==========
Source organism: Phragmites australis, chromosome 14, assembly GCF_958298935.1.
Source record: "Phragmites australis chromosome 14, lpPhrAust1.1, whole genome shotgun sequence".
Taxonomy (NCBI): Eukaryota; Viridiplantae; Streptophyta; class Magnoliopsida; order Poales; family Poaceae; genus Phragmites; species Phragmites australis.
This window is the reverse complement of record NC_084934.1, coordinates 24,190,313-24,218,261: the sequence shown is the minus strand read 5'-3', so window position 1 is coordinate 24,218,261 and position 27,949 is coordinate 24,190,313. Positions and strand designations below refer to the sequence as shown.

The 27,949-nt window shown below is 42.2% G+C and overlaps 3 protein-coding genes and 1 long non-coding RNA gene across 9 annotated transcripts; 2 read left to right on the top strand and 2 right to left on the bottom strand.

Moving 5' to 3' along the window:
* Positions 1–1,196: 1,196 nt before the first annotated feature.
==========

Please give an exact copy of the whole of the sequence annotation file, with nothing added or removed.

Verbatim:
Source organism: Phragmites australis, chromosome 14, assembly GCF_958298935.1.
Source record: "Phragmites australis chromosome 14, lpPhrAust1.1, whole genome shotgun sequence".
Taxonomy (NCBI): Eukaryota; Viridiplantae; Streptophyta; class Magnoliopsida; order Poales; family Poaceae; genus Phragmites; species Phragmites australis.
This window is the reverse complement of record NC_084934.1, coordinates 24,190,313-24,218,261: the sequence shown is the minus strand read 5'-3', so window position 1 is coordinate 24,218,261 and position 27,949 is coordinate 24,190,313. Positions and strand designations below refer to the sequence as shown.

The 27,949-nt window shown below is 42.2% G+C and overlaps 3 protein-coding genes and 1 long non-coding RNA gene across 9 annotated transcripts; 2 read left to right on the top strand and 2 right to left on the bottom strand.

Moving 5' to 3' along the window:
* Positions 1–1,196: 1,196 nt before the first annotated feature.